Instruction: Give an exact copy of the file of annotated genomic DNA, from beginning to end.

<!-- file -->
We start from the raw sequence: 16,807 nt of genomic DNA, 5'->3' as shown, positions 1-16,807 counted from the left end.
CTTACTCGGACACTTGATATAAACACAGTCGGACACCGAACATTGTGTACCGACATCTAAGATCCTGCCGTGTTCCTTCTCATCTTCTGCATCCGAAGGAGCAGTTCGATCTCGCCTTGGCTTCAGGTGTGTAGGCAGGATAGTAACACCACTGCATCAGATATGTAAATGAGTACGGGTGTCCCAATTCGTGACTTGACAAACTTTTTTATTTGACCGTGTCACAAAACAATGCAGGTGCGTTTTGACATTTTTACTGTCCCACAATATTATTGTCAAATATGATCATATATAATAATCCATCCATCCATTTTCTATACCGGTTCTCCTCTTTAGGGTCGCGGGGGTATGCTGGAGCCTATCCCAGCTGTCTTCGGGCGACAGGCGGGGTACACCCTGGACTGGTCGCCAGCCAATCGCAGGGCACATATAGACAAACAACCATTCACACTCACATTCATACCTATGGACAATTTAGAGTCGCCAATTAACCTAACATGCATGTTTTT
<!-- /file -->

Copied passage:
We start from the raw sequence: 16,807 nt of genomic DNA, 5'->3' as shown, positions 1-16,807 counted from the left end.
CTTACTCGGACACTTGATATAAACACAGTCGGACACCGAACATTGTGTACCGACATCTAAGATCCTGCCGTGTTCCTTCTCATCTTCTGCATCCGAAGGAGCAGTTCGATCTCGCCTTGGCTTCAGGTGTGTAGGCAGGATAGTAACACCACTGCATCAGATATGTAAATGAGTACGGGTGTCCCAATTCGTGACTTGACAAACTTTTTTATTTGACCGTGTCACAAAACAATGCAGGTGCGTTTTGACATTTTTACTGTCCCACAATATTATTGTCAAATATGATCATATATAATAATCCATCCATCCATTTTCTATACCGGTTCTCCTCTTTAGGGTCGCGGGGGTATGCTGGAGCCTATCCCAGCTGTCTTCGGGCGACAGGCGGGGTACACCCTGGACTGGTCGCCAGCCAATCGCAGGGCACATATAGACAAACAACCATTCACACTCACATTCATACCTATGGACAATTTAGAGTCGCCAATTAACCTAACATGCATGTTTTT